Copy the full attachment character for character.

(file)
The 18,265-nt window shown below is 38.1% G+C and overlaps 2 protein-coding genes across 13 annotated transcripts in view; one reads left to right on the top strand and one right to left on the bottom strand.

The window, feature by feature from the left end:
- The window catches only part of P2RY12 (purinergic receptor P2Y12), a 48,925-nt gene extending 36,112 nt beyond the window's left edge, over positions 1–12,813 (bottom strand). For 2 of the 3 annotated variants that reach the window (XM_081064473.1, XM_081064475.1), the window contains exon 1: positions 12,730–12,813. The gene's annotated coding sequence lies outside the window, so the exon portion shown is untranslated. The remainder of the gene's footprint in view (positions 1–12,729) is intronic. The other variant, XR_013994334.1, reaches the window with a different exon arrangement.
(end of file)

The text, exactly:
The 18,265-nt window shown below is 38.1% G+C and overlaps 2 protein-coding genes across 13 annotated transcripts in view; one reads left to right on the top strand and one right to left on the bottom strand.

The window, feature by feature from the left end:
- The window catches only part of P2RY12 (purinergic receptor P2Y12), a 48,925-nt gene extending 36,112 nt beyond the window's left edge, over positions 1–12,813 (bottom strand). For 2 of the 3 annotated variants that reach the window (XM_081064473.1, XM_081064475.1), the window contains exon 1: positions 12,730–12,813. The gene's annotated coding sequence lies outside the window, so the exon portion shown is untranslated. The remainder of the gene's footprint in view (positions 1–12,729) is intronic. The other variant, XR_013994334.1, reaches the window with a different exon arrangement.